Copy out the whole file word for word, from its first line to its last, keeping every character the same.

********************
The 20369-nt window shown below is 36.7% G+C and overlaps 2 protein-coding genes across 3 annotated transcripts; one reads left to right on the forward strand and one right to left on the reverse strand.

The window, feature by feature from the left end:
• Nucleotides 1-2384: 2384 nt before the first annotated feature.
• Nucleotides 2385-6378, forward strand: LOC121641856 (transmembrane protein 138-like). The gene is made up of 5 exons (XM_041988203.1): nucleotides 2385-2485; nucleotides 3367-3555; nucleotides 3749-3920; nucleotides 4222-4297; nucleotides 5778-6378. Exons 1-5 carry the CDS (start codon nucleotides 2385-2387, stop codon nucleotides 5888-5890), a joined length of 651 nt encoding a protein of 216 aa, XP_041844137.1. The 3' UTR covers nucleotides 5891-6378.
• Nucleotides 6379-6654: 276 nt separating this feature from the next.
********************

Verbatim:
The 20369-nt window shown below is 36.7% G+C and overlaps 2 protein-coding genes across 3 annotated transcripts; one reads left to right on the forward strand and one right to left on the reverse strand.

The window, feature by feature from the left end:
• Nucleotides 1-2384: 2384 nt before the first annotated feature.
• Nucleotides 2385-6378, forward strand: LOC121641856 (transmembrane protein 138-like). The gene is made up of 5 exons (XM_041988203.1): nucleotides 2385-2485; nucleotides 3367-3555; nucleotides 3749-3920; nucleotides 4222-4297; nucleotides 5778-6378. Exons 1-5 carry the CDS (start codon nucleotides 2385-2387, stop codon nucleotides 5888-5890), a joined length of 651 nt encoding a protein of 216 aa, XP_041844137.1. The 3' UTR covers nucleotides 5891-6378.
• Nucleotides 6379-6654: 276 nt separating this feature from the next.